NP: Tony you kept going until the whistle went, gained an extra point for doing so and you've taken the lead at the end of that round. Kit Hesketh-Harvey your turn to begin. The subject Kit is the Jurassic years. Will you talk on the subject, 60 seconds as usual, starting now.

KHH: The Jurassic years followed the Triassic period, and laid down in these isles a belt of limestone which ranged from Whitby and Robin Hood's Bay down through Milton Mowbray, Cheltenham, Stroud, Evesham and Yeoville until at Lime Regis it ended whereupon one afternoon a local girl was walking, tripping happily through the cliffs of Charmouth where she chanced upon the protruding corpse of an ecthisoarus, sister beast to the Diana... diamers... oh...


KHH: I am sorry!

TH: You were going to go on sister beast to Diana Rossa!

NP: Right Tony you challenged, 23 seconds, the Jurassic years with you Tony starting now.

TH: The Jurassic years were 213 to 400 million years ago. A time when you couldn't see Sale of the Century on television, but only just, let me say that! Also lots of dinosaurs used to rule the earth at this time. And who would have thought...


NP: Hugh Dennis.

HD: Repetition of time.

NP: There was a repetition of time. Well done there Hugh. Five seconds on the Jurassic years starting now.

HD: The biggest mystery of the Jurassic years is why the dinosaurs died out...


NP: At the end of that round Tony Hawks is still in the lead. And Tony it's your turn to begin, the subject is forge. Can you tell us something about forge in this game starting now.

TH: When you go to a supermarket the checkout girl will hold up your 20 pound note against the light to see if it is forged. This upsets me. I like to hold up all my shopping and check all that, just to get my revenge back. "These cornflakes are counterfeit," I say. And knock her about a bit if I'm in a particularly bad mood. Now forge is also a place where you can refine metal. Melt it down, do what you like with it really. They're marvelous places, I like to go round and just...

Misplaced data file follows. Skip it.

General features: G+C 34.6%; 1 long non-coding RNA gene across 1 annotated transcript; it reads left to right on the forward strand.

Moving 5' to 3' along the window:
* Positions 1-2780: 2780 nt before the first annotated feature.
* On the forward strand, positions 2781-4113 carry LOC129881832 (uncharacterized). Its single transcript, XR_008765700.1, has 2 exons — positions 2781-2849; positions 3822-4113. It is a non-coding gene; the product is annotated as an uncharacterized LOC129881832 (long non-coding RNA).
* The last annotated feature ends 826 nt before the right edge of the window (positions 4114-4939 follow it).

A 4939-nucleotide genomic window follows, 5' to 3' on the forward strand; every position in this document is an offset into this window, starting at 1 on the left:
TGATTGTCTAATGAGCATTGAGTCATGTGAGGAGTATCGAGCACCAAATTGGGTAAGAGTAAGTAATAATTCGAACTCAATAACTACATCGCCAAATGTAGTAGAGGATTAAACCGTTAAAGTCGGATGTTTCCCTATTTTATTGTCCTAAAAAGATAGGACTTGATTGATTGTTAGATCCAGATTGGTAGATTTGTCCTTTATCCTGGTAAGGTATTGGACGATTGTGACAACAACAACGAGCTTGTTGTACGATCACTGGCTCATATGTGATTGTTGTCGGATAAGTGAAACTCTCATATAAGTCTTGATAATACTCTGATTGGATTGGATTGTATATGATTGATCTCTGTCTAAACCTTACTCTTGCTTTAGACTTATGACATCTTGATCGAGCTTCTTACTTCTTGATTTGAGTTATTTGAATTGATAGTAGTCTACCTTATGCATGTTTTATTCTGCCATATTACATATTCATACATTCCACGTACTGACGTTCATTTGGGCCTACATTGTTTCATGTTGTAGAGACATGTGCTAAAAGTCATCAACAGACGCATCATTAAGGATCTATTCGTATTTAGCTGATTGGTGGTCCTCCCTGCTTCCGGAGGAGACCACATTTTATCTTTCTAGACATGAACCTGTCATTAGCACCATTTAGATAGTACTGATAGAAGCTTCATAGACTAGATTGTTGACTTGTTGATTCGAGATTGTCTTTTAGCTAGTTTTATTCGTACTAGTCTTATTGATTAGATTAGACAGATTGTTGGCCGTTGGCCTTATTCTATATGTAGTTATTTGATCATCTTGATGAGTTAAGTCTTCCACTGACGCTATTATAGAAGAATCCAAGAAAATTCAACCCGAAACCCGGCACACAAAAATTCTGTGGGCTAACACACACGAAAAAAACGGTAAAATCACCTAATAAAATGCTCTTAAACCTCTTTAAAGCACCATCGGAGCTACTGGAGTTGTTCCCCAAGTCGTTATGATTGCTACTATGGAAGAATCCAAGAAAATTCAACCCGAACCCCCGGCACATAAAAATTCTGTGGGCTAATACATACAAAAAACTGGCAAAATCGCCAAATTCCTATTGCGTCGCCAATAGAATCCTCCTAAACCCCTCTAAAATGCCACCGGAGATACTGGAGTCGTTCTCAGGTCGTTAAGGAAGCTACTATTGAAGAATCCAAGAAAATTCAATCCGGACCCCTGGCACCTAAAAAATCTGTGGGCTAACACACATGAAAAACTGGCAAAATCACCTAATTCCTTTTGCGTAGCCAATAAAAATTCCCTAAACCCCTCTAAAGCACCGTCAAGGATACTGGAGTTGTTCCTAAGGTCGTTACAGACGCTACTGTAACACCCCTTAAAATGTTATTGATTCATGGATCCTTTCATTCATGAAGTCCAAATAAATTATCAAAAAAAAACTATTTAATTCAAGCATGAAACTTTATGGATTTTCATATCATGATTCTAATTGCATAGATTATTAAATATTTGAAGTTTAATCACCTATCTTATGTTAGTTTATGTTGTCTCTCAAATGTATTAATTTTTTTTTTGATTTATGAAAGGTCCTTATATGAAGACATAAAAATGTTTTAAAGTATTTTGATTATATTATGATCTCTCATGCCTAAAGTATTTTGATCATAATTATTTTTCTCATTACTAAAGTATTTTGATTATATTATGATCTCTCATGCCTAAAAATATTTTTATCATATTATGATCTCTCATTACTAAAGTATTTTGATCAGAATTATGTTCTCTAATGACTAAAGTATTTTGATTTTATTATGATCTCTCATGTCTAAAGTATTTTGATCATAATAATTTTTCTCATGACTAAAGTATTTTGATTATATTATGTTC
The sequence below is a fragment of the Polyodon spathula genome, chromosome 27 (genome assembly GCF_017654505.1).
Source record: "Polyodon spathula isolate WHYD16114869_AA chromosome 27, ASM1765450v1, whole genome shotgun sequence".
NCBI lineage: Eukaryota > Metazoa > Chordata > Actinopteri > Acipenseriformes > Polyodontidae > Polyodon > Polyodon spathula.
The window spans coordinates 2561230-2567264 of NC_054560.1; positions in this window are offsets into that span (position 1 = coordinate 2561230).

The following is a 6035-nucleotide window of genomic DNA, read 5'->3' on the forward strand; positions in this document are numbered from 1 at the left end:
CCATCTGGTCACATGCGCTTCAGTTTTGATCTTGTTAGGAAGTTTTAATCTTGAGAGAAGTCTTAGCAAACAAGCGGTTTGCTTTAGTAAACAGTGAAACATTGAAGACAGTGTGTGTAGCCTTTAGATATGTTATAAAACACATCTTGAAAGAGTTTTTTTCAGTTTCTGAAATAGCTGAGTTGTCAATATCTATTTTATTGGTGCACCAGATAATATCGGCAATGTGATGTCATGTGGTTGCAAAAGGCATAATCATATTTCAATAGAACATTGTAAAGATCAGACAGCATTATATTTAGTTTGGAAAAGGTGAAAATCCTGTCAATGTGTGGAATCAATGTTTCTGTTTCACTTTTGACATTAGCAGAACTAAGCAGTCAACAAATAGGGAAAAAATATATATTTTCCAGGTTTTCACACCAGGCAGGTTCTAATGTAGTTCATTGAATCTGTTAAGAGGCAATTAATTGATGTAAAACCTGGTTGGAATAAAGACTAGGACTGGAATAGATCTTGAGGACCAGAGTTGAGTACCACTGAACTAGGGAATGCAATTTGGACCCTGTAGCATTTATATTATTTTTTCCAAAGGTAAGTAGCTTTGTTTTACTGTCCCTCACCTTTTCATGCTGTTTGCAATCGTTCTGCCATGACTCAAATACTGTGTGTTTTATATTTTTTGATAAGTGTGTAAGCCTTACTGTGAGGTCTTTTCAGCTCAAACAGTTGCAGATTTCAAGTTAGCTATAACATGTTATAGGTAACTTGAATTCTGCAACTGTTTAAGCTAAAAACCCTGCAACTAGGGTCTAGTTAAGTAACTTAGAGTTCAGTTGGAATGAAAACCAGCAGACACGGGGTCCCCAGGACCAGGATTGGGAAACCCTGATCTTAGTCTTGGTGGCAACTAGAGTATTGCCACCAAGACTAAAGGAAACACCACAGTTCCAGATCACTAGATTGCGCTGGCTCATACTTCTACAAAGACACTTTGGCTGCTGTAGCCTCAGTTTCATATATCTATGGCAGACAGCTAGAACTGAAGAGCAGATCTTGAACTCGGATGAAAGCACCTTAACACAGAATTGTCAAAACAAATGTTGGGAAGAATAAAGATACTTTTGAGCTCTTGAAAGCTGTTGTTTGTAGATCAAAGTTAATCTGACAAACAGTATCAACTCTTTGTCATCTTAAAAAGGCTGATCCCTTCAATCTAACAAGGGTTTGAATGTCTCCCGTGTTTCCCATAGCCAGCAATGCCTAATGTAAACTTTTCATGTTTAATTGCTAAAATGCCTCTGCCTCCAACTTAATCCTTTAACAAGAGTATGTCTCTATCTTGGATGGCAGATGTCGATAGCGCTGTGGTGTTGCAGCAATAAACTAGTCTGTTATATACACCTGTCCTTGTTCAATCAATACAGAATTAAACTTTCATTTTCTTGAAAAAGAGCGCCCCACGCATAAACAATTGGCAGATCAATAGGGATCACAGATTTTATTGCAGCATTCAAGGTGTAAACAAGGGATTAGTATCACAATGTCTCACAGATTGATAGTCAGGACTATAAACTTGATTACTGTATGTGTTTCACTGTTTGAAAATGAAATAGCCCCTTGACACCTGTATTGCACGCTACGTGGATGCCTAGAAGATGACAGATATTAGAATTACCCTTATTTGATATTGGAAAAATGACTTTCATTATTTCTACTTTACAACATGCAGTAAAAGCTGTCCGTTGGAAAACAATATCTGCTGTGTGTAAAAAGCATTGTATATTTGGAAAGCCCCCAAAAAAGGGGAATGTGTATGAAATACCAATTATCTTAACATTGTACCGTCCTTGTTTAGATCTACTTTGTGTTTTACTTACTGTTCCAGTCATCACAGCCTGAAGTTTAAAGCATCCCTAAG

KHH: I thought he repeated place but he didn't. I'm sorry. He said place...

NP: Don't apologise!

KHH: ...and places the second time.

TH: Don't apologise, it gave me a chance to have a bit of a rest!

NP: And also gives him a point because he's interrupted...

KHH: Yes indeed.

NP: Tony the subject is forge still and 33 seconds left starting now.

TH: Forge or Forger was a Norwegian au pair girl that we had in Norway. I was very fond of her. I'd sit her on my knee, bounce me up and down, sing me little songs from that lovely country. But I want to get to back to talking about forge, otherwise I would be starting to deviate and that would be the last thing I'd want to do on this show! Forge is something you do when you want to create another thing which looks similar to it...


NP: Clement Freud's challenged.

CF: There was repetition of thing.

NP: No, thing yes. You talked about your thing before.

TH: Am I going too fast for you all?

NP: Clement you got in with four seconds to go on forge starting now.

CF: It is the home to many blacksmiths, and they sit in front of an anvil...


NP: So Clement Freud was then speaking as the whistle went, gained an extra point for doing so. He's moving up on Tony Hawks, who's in the lead, just two points ahead of him. And Hugh it is your turn to begin, the subject is checks. Can you talk on the subject starting now.

HD: All my life I have written many thousands of cheques. But I have never mastered the technique of writing down what they were for or how much they were. At the end of every month my bank statement arrives, and I am left with this task of thinking how did I spend 441 pounds? Was it pre-packed salad from Marks and Spencers? Or did I go to the baker's and just have a bit of a wobbly?


NP: Kit you challenged.